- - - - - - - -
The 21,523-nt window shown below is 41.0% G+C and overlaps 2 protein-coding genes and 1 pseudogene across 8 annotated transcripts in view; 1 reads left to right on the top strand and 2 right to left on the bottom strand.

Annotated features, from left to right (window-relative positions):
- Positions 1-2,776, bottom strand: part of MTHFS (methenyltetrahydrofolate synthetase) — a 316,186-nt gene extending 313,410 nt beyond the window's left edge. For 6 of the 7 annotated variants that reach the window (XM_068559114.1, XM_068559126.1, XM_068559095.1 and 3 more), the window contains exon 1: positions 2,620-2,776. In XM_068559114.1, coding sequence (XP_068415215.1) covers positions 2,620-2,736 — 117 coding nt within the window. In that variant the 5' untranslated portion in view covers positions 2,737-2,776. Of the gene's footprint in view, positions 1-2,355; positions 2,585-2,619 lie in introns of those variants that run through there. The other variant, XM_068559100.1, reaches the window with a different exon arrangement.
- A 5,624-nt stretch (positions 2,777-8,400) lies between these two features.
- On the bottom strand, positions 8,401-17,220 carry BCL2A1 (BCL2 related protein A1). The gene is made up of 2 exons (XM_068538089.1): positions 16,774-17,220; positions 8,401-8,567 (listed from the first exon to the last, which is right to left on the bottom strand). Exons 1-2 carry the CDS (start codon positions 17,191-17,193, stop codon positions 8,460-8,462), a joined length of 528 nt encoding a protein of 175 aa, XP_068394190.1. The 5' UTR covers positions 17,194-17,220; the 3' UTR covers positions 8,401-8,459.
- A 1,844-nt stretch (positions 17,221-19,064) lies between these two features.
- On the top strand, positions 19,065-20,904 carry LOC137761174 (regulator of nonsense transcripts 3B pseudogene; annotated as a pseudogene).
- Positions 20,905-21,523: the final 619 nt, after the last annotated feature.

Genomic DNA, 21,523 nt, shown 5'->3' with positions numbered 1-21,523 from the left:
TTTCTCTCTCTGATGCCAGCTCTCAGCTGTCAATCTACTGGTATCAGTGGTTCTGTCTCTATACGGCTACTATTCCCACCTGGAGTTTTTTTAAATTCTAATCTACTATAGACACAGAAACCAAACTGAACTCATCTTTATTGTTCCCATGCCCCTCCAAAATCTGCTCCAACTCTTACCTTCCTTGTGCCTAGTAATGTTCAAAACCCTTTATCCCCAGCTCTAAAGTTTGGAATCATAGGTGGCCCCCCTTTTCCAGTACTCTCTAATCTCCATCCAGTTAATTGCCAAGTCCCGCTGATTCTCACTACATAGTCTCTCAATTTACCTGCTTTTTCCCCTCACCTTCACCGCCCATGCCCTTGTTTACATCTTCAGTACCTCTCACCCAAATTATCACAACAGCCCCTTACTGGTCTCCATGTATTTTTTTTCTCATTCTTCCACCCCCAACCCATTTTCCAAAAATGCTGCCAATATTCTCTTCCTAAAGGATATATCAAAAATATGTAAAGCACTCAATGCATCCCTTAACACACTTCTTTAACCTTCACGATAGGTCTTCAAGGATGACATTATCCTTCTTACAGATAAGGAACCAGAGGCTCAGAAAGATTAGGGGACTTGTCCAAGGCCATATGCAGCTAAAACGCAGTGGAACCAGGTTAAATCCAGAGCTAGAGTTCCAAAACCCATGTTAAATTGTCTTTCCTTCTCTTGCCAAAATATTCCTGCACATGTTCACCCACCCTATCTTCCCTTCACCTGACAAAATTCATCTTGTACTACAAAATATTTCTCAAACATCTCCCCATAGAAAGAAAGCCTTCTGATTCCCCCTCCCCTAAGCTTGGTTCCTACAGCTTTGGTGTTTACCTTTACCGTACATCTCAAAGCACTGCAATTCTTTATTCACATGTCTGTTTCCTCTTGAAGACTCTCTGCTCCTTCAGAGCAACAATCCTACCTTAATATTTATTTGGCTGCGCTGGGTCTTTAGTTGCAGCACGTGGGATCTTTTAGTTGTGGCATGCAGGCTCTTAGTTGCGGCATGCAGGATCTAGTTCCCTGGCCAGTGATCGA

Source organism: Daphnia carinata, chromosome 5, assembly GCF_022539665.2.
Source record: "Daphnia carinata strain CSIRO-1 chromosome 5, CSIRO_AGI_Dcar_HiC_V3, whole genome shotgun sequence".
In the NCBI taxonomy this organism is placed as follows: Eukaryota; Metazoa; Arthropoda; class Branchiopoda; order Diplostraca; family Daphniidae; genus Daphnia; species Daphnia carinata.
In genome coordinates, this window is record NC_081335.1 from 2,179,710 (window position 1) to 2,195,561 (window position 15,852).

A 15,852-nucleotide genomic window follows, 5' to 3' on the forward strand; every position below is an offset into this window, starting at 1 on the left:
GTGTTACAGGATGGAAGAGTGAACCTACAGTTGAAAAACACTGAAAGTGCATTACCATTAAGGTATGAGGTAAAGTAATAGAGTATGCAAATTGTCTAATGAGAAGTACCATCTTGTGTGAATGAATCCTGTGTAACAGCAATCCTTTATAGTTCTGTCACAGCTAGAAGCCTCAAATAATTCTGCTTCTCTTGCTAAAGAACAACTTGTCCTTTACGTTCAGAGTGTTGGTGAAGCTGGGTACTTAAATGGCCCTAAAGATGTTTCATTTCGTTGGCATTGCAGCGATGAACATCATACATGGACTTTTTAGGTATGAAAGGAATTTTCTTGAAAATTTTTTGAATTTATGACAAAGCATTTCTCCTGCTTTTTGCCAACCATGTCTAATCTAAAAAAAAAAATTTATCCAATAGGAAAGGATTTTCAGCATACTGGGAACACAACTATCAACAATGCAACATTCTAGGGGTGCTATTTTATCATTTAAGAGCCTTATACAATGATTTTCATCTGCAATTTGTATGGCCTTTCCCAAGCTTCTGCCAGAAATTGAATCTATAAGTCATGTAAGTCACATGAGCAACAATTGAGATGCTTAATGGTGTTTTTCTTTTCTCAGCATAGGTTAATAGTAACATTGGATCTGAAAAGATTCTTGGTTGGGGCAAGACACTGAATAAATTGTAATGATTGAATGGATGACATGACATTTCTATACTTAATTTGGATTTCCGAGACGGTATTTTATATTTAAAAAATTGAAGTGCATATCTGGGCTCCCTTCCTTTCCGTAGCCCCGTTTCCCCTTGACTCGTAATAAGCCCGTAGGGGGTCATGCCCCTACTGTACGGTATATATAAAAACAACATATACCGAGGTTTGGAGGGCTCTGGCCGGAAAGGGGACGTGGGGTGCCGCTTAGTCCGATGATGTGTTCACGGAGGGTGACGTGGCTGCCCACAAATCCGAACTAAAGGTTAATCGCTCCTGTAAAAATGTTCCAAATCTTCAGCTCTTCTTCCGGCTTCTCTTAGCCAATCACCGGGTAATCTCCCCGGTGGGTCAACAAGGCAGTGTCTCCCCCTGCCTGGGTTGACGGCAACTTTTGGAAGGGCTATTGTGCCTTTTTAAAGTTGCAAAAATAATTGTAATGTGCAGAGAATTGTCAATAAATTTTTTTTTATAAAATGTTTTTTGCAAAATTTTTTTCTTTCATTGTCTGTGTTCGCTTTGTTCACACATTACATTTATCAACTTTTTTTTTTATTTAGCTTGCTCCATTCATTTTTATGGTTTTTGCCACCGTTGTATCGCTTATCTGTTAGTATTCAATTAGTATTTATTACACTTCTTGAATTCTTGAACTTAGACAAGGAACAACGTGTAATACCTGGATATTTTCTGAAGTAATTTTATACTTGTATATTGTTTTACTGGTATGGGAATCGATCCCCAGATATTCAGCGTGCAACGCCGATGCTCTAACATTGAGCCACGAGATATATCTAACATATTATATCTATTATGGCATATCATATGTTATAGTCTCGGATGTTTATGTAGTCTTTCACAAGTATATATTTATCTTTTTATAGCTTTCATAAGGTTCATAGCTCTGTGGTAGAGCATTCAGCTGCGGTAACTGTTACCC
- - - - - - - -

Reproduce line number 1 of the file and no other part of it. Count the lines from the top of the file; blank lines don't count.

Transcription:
The 21,523-nt window shown below is 41.0% G+C and overlaps 2 protein-coding genes and 1 pseudogene across 8 annotated transcripts in view; 1 reads left to right on the top strand and 2 right to left on the bottom strand.